The courses, their structure and the additional support I received from the Urban School were exemplary. By the time I finished with the foundation courses, I  had became an enthusiastic convert who found her calling. I decided to become a minister, what’s more, I decided to work with children and families. 

I could not wait for my ministerial education to start. Little did I know then about the confusion that I was getting myself into. 

During the first year, I was in heaven. 🙂 I was taking courses that open me and my spirit to new heights. I studied and learnt skills I never knew about before! I simply loved every course I was taking. 

I will be forever grateful for the opportunity and the amazing support The Unity Urban Ministerial School gave me. I am thankful for every course I took and the additional support I was offered at every turn. 

After about a year on the ministerial path, I suddenly learnt that because I wasn’t a resident of the US, I was required to move from the American school to another one that ‘dealt’ with foreigners. The so-called IMP course structure and content was very different from what I had gotten used to. After about a year studying at two institutions, one for quality and one for the ‘paper’, I completely lost my enthusiasm.

The entire educational program that is supposed to prepare me to become a shepherd of souls and a guide to the lost, has became a nightmare of paper pushing and dealing with general ignorance about cultural differences, and the needs of Generation X, Y, and Z!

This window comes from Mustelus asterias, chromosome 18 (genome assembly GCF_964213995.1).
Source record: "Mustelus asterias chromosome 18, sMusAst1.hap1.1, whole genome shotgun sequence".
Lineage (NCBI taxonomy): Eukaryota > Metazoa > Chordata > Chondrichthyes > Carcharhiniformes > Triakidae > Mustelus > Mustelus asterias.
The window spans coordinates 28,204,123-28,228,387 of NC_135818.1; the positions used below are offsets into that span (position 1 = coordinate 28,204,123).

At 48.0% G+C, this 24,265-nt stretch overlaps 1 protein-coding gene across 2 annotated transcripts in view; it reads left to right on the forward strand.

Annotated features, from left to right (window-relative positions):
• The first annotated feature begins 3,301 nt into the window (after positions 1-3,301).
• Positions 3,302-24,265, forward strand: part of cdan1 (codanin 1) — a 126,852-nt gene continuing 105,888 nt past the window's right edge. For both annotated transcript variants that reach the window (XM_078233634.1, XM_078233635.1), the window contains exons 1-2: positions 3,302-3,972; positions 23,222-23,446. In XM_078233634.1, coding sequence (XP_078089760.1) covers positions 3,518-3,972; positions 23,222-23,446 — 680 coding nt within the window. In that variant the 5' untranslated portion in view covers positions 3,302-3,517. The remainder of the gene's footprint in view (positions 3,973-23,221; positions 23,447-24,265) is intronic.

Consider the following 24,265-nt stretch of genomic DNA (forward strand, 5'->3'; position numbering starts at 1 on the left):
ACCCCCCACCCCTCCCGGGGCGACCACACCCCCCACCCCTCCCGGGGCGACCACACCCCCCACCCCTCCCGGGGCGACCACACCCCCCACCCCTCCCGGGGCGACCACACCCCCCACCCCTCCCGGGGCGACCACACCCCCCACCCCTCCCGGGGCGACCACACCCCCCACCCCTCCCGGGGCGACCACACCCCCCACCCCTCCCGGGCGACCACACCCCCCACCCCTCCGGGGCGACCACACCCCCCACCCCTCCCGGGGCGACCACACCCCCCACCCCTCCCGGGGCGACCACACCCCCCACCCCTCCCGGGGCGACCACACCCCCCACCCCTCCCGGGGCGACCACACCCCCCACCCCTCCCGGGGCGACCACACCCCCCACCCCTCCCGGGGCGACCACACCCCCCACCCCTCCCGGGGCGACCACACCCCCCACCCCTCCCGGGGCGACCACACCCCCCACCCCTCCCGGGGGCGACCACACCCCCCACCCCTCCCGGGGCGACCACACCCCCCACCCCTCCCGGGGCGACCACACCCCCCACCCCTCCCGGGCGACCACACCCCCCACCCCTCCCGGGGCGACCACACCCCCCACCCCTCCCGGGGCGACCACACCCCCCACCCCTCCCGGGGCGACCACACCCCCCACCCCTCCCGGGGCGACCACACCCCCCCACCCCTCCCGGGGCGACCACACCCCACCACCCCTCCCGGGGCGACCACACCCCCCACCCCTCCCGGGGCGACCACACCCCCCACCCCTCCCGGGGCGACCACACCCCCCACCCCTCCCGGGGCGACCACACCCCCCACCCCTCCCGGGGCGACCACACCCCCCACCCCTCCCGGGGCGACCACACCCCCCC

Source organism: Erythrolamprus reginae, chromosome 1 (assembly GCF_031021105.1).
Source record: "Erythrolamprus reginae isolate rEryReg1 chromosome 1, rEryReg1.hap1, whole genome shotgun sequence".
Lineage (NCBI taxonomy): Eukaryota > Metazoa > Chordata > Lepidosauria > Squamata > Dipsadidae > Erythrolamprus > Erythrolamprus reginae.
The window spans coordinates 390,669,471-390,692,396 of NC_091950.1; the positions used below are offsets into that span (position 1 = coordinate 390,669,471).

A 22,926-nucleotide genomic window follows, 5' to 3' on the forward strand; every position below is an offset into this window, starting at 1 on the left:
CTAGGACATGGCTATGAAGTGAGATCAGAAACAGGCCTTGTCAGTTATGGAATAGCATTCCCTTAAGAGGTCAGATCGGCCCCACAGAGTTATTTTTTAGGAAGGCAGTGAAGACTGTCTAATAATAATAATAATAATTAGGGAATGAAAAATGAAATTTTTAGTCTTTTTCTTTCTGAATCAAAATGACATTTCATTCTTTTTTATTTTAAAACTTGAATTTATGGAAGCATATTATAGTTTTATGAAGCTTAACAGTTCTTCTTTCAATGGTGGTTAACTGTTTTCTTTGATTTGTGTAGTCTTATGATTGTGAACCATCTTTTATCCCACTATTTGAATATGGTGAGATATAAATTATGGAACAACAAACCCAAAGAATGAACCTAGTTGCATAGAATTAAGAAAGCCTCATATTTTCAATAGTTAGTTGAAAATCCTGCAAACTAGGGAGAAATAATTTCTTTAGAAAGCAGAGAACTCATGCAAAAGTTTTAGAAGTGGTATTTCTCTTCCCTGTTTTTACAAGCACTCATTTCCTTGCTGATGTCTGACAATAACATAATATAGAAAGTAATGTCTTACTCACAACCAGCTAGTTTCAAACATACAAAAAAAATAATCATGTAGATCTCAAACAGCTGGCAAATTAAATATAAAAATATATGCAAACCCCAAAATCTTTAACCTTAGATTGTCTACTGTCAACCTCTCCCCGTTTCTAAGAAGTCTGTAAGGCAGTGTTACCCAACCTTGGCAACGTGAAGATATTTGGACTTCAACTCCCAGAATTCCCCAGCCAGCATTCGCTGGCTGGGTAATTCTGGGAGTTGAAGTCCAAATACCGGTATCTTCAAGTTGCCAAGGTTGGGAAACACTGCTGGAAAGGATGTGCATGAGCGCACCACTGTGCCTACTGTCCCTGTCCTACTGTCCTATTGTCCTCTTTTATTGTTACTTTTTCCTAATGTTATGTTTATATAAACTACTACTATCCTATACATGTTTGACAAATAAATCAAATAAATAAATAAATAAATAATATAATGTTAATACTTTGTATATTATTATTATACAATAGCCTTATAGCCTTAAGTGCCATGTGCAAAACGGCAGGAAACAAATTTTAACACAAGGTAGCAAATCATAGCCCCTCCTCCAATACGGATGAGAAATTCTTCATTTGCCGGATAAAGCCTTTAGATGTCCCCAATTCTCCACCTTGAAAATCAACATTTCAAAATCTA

It became apparent to me that the educators who create the ministerial educational program for foreigners (international program) – those outside of the US – have forgotten to check out WHO they prepared this program for and why. 

To my knowledge, the educational advisor who is in charge of the international program has never been to Europe and knows nothing of the general standard of education or the structure of the educational systems in Europe. This program lacks focus and a general understanding of what issues a minister in Europe may face. This ministerial program offers some understanding of the principles of the church and its organizational structure, however, it offers nothing to enable a minister to work with real issues, particularly that of the younger generations. 

Each time I have attempted to gain an audience with the person in charge of the international program, I was ignored. I have worked as an educator for over 30 years so I suspect that I could contribute to the formation of an international ministerial program that is relevant and practical. I may not know what makes a great minister but I am sure I know what makes a good school.